Mayor Nutter (who, let's face it, has enjoyed glowing press coverage for pretty much his whole career) ruminated on his relationship with the media in a Penn classroom today.
His "basic philosophy," Nutter said, was to start with the idea that the media are "not my biographers."
"It's not their responsibility, directly, to make me look good or make me look smart," Nutter said. "On the other hand, commensurately, it's not their job to make me look stupid, which they have not done."
Another key, he said, was to actually talk to the media. That's a more novel approach then you might assume.
Before taking office, for instance, Nutter met with reporters and top brass at the city's largest media outlets to "talk about the city's image, to talk about trying to change the nature of the relationship between the mayor's office and the news media."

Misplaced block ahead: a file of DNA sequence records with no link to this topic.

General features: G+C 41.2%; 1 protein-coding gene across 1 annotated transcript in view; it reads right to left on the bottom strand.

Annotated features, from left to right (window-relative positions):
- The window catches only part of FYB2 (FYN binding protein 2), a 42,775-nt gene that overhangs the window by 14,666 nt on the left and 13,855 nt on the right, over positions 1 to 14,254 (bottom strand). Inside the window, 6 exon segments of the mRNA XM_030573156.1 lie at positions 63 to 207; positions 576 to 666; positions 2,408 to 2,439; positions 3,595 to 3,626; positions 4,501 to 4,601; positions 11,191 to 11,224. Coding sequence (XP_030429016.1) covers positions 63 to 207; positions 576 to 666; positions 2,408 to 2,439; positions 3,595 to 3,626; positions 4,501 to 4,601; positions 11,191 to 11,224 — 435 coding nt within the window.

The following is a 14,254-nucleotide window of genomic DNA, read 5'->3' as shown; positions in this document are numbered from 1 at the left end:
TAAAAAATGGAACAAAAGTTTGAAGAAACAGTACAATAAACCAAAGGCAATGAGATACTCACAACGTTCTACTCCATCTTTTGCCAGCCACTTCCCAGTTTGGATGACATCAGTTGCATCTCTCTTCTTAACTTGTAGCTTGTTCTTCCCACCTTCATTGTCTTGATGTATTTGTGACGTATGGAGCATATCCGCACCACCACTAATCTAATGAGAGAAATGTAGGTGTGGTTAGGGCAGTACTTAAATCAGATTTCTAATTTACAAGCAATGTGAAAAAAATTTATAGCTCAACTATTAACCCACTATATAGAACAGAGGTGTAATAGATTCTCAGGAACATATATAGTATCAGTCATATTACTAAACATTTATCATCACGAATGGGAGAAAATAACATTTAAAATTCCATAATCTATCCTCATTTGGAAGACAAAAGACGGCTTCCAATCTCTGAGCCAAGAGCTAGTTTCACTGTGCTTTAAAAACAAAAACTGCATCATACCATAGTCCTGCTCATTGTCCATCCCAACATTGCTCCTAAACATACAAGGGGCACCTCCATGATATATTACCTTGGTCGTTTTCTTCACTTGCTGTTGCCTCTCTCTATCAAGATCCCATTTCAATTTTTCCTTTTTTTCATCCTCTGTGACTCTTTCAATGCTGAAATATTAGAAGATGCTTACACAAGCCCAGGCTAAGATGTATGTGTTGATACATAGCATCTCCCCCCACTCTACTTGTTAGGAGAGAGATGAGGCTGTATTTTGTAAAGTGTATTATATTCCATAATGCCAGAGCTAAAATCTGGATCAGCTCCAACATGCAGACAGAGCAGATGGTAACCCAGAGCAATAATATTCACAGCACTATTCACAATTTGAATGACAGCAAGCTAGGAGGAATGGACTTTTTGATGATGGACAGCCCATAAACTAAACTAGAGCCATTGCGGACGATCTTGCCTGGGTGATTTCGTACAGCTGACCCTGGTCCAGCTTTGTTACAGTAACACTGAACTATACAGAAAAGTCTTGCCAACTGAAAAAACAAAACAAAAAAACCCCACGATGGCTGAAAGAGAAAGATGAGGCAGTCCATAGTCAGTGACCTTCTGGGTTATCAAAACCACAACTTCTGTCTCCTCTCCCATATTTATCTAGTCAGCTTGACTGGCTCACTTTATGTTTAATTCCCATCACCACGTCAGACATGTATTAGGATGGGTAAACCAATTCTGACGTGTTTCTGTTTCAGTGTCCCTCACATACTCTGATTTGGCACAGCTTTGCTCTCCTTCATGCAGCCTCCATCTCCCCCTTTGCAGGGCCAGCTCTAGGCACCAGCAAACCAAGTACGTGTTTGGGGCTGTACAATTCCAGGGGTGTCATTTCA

"Not commenting on the previous mayor, but you know, it was kind of a challenged relationship," Nutter said of Mayor Streets (lack of) rapport with the press corps. "I have a much more open and engaged relationship with the media."
Which might help explain why Nutter is one of those few long-serving public officials who says he has rarely been misquoted or badly misrepresented by the news media.
Students wondered what Nutter made of the media’s relentless focus on what you might call bad news: crime, corruption, that sort of thing. Nutter said it cut two ways. He said the intense coverage of crime last year clearly shaped the mayor’s race (in his favor, it would seem) and focused the city – including the Police Department – on the magnitude of the problem. But daily homicide headlines definitely take a toll on the city's image, Nutter said.